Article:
The long and complex saga of cannabidiol (CBD) in the United States just crossed a major milestone. The US Food and Drug Administration (FDA) recently announced the approval of Epidiolex, a plant-derived CBD medicine, for treating seizure disorders. An FDA advisory panel recommended the drug for approval back in April, and the agency’s deadline for a decision was this week.
Epidiolex, manufactured by CW Pharmaceuticals, is approved for patients aged 2 and older, to treat two types of epileptic syndromes. Both disorders, Dravet syndrome and Lennox-Gastaut syndrome, often affect young children, and many patients suffer frequent debilitating seizures. Clinical trials have shown Epidiolex to be a promising treatment, particularly for the many patients who have not had success with other currently available treatments in controlling their seizures.
In a statement announcing the decision, FDA Commissioner Scott Gottlieb, M.D., touted the scientific rigor of the trials that led the agency to approve the drug, but was careful to note that it does not signify a wholesale endorsement of cannabis.
“This product approval demonstrates that advancing sound scientific research to investigate ingredients derived from marijuana can lead to important therapies. This new treatment provides new options for patients.
“This is an important medical advance. But it’s also important to note that this is not an approval of marijuana or all of its components. This is the approval of one specific CBD medication for a specific use. And it was based on well-controlled clinical trials evaluating the use of this compound in the treatment of a specific condition. Moreover, this is a purified form of CBD. It’s being delivered to patients in a reliable dosage form and through a reproducible route of delivery to ensure that patients derive the anticipated benefits. This is how sound medical science is advanced.”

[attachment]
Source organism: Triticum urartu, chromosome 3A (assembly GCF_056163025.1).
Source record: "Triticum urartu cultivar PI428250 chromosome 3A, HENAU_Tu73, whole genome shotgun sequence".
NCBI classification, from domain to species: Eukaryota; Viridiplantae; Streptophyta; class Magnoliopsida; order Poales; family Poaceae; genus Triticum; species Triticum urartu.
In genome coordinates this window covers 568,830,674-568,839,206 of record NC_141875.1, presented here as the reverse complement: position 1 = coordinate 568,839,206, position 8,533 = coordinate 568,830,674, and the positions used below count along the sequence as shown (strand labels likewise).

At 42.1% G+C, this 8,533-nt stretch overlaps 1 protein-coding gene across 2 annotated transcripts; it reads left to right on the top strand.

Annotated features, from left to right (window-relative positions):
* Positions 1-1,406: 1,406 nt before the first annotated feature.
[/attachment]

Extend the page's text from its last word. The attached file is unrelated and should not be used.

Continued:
Though the FDA’s approval of the drug is only for the two specific epileptic syndromes, it’s not uncommon for doctors to prescribe drugs for uses other than those approved by the FDA (off-label use). And even given the limited scope of the approval, the decision is still historic because it marks the first time the agency has approved a plant-derived cannabis medicine. In the past synthetic cannabinoid drugs have been available with a prescription, but Epidiolex is the first approved drug that is made from actual cannabis plants.
“Today’s approval of EPIDIOLEX is a historic milestone, offering patients and their families the first and only FDA-approved CBD medicine to treat two severe, childhood-onset epilepsies,” said GW Chief Executive Officer Justin Gover in a press release. “This approval is the culmination of GW’s many years of partnership with patients, their families, and physicians in the epilepsy community to develop a much needed, novel medicine. These patients deserve and will soon have access to a cannabinoid medicine that has been thoroughly studied in clinical trials, manufactured to assure quality and consistency, and available by prescription under a physician’s care.”
Speaking to CNN, Gover said the drug should be available in the fall of this year. He didn’t discuss pricing, but indicated that it would be announced soon following discussion with insurance companies. GW is also conducting a phase three clinical trial with the drug for another seizure-related condition called tuberous sclerosis complex, and will apply for supplemental approval for that condition if the results are promising. Additionally, Epidiolex has been submitted for approval to the European Medical Society, which is expected to announce a decision early next year.